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Ego-media: The impact of new media on forms and practices of self-presentation

Final Report Summary - EGO-MEDIA (Ego-media: The impact of new media on forms and practices of self-presentation)

The central aim of Ego-Media was to study ‘The impact of new media on forms and practices of self-presentation’ from an interdisciplinary perspective, including life writing, sociolinguistics, medicine, media and cultural theory, and digital humanities.

We distinguished between two categories of research question for the project. ‘Analysis of the self-presentational forms and discursive practices in the new media’ on the one hand; and on the other: ‘The psychological, philosophical and social impact of the new ego-media on the human and the humanities’. We investigated this impact on subjectivity, self-understanding, creativity, privacy, sociability, situation, society, and politics.

We knew in 2012 that these new technologies had already massively transformed social interaction and self-presentation, and that our project would have to evolve to follow their further developments.

The speed and scale of transformation had been incredible. Within five or six years of the opening of Facebook to all adults, and the launch of the first iPhone, social media and smartphones had become the communication method of choice, and not just in the developed countries or the West.

This sudden expansion of online self-presentation meant we could not cover its full diversity exhaustively. Ego-Media was conceived as a suite of projects investigating forms and practices selected because we believed they could provide valuable insight. These have resulted in a multifaceted set of ‘probes’ revealing a variety of online practices, especially between 2014 and 2019.

We determined to survey which platforms had made most difference to people. Given the public debate about the mental health effects of social media, several of our chosen sub-projects focused on health and well-being. One striking development had been the shift from text to image, video, and animation; so again we included work on the forms self presentation was taking in these modes. Nevertheless, older technologies of self-presentation persist within new media affordances – especially in diarizing forms such as blogs or vlogs. Thus another main strand of Ego-Media considered the digital descendants of diary-writing.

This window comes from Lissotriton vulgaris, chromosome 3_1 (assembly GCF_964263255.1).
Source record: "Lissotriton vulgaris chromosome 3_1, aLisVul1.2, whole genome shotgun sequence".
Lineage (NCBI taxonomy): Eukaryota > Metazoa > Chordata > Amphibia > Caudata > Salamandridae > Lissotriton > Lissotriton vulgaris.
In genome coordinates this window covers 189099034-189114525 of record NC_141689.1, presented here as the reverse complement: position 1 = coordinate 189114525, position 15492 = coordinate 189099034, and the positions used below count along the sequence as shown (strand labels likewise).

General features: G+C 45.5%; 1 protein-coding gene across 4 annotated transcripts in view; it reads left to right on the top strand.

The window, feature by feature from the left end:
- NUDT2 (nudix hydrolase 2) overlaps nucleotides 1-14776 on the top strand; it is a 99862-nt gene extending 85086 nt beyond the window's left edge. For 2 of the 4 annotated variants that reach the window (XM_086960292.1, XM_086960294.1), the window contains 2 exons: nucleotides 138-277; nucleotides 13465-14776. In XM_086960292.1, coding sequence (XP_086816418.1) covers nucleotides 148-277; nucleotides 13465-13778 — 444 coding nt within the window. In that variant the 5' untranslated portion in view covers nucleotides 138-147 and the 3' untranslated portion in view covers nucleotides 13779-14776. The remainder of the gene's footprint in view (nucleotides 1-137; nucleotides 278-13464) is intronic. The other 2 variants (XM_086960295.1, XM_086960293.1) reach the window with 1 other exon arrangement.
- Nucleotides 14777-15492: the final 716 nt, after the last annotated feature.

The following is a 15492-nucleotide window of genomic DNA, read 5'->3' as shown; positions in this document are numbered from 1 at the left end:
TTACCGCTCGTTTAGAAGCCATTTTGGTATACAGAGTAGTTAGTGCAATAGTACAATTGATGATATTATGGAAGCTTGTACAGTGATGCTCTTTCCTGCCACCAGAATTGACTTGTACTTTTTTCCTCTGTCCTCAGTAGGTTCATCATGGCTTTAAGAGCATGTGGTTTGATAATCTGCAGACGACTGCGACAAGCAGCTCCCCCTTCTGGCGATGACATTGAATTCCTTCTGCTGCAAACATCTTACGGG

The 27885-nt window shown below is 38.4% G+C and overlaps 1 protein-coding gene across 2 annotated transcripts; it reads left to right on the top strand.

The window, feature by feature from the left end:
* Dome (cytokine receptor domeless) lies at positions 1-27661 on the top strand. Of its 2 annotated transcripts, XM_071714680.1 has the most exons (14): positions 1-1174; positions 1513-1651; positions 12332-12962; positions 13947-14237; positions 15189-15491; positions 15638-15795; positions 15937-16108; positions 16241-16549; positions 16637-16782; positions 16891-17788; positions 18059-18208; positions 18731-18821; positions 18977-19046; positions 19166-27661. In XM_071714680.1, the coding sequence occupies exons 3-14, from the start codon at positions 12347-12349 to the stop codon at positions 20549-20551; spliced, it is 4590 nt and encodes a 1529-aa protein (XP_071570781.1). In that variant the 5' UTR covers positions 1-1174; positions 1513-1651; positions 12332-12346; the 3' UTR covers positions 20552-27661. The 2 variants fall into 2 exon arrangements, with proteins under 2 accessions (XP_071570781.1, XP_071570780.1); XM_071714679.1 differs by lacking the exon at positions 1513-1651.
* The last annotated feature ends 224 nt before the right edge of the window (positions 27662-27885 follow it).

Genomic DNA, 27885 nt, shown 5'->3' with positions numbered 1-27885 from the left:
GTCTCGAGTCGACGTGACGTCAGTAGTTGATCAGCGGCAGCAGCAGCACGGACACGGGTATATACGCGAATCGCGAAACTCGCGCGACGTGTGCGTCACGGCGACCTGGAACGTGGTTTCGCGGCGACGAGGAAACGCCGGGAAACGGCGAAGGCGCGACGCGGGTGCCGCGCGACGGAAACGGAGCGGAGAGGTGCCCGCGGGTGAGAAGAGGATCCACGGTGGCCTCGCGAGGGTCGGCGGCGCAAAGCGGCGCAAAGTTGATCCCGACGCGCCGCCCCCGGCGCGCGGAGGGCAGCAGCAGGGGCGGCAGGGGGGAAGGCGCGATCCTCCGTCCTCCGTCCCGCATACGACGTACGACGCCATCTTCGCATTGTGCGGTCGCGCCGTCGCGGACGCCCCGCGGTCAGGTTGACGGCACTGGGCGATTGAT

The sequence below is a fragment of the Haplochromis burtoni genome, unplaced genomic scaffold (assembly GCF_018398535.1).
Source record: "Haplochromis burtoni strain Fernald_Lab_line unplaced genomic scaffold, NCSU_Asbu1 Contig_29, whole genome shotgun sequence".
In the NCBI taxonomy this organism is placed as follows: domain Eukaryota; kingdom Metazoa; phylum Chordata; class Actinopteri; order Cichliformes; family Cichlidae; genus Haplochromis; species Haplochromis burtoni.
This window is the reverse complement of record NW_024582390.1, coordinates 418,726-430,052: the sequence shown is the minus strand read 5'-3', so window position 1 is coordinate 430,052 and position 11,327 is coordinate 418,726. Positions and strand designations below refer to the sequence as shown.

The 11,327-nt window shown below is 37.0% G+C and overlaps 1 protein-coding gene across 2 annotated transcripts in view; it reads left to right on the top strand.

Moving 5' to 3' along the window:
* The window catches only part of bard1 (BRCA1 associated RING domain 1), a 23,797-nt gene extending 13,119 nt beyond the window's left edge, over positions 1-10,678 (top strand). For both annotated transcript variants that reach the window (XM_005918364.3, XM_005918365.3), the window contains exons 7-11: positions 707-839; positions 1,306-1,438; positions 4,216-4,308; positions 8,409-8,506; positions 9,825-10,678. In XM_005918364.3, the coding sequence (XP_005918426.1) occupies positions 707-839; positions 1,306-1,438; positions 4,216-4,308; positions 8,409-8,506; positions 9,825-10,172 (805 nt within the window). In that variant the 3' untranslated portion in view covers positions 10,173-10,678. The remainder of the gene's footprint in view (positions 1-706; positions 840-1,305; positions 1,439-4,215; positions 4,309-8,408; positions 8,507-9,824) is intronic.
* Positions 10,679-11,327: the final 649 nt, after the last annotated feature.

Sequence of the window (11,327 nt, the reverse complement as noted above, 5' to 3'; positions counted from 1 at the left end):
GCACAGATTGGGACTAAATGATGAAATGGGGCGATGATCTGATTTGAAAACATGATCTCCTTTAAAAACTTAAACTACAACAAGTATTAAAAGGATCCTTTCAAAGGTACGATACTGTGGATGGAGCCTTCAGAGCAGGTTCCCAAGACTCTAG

‘Forms and practices’ were central to our work throughout. A distinctive feature of Ego-Media is its life writing approach to new media. As researchers expert in studying a variety of media – for example autobiography, letters, diaries, medical case histories, conversations, interviews, games, music – we saw these forms/practices changing. In the early years of the internet, blogs and chatrooms provided their new incarnations. With Web 2.0 they were transforming again to more multi-modal forms: the selfie, the status update, the video-log or vlog.
The other main feature of our methodology has been its historical approach. Where so much writing about the internet stresses its transformational power, we were also attending to the persistence of established forms and practices such as the portrait, the diary, the novel, the photograph, the log, or chat.

The experience of accelerating change generates concern for the future. Ego Media investigated how thinking about the internet involves futurist thinking; and also how the pre-history of the internet imagined a connected world. One major change is the shift from users passively receiving content (as in broadcast media) to actively producing it. Early utopian philosophies of the internet anticipated it would catalyse creativity. Another key thread of Ego-Media explores what we call ‘imaginative agency’, looking at how users become agents of change rather than just its objects. One especially interesting area – increasingly foregrounded over the course of the project with the rise of digital assistants and bots – has been human-computer interaction. As AI gets better at simulating humans, the nature of conversation, interaction, and self-presentation itself has come under increasing pressure. Yet one form creativity takes in these circumstances – rather than the Luddite negativity one might expect – is to embrace the synthesisation of the self and its expression, in the form of avatars, emojis, Gifs, and other ‘readymades’ from which subjectivity can be refabricated.